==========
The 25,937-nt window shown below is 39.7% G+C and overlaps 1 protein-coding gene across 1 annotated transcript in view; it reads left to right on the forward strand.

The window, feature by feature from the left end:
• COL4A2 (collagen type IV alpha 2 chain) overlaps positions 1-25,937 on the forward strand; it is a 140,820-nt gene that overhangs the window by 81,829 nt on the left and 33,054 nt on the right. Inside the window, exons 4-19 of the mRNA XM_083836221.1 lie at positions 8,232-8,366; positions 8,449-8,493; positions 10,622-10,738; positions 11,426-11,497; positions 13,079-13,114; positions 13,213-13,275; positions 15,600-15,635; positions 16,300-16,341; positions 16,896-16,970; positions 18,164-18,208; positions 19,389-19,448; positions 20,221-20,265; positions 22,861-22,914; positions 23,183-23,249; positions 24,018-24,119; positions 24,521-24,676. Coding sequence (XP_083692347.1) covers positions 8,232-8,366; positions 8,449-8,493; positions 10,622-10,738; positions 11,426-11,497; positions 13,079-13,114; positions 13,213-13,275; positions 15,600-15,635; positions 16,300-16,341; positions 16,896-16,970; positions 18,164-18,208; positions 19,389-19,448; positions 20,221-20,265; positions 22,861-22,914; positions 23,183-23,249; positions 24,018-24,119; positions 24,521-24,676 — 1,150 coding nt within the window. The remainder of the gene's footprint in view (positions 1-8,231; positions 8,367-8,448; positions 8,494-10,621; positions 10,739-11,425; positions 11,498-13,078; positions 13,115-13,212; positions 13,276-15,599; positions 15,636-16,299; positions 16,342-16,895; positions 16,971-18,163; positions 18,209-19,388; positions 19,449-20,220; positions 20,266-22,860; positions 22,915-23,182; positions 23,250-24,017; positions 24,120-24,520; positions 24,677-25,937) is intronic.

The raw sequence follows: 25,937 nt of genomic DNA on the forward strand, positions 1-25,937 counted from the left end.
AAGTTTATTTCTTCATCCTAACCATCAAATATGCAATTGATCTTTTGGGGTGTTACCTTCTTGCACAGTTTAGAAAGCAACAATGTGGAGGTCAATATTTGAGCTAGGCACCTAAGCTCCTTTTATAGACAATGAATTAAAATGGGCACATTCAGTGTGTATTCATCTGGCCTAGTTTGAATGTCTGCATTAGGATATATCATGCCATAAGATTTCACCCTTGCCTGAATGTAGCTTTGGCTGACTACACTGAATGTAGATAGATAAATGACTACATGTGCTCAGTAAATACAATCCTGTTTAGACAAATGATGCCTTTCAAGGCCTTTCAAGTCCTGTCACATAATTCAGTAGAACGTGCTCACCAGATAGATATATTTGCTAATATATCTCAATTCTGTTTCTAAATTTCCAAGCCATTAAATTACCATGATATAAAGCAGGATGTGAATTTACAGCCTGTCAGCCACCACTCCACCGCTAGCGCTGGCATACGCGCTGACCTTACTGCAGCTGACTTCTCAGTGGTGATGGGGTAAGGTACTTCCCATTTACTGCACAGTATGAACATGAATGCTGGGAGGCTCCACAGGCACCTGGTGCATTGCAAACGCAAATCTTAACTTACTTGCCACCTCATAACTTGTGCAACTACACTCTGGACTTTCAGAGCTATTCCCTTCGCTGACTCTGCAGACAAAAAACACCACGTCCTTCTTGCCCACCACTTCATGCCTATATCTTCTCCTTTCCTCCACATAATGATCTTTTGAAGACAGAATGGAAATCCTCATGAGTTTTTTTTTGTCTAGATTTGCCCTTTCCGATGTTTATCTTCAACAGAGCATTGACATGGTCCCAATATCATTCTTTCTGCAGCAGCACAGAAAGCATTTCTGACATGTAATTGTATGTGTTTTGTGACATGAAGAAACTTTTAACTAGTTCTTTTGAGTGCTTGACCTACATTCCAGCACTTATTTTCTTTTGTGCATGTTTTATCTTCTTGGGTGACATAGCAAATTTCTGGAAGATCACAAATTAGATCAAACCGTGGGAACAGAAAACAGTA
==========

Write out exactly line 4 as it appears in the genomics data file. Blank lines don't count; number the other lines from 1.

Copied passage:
The raw sequence follows: 25,937 nt of genomic DNA on the forward strand, positions 1-25,937 counted from the left end.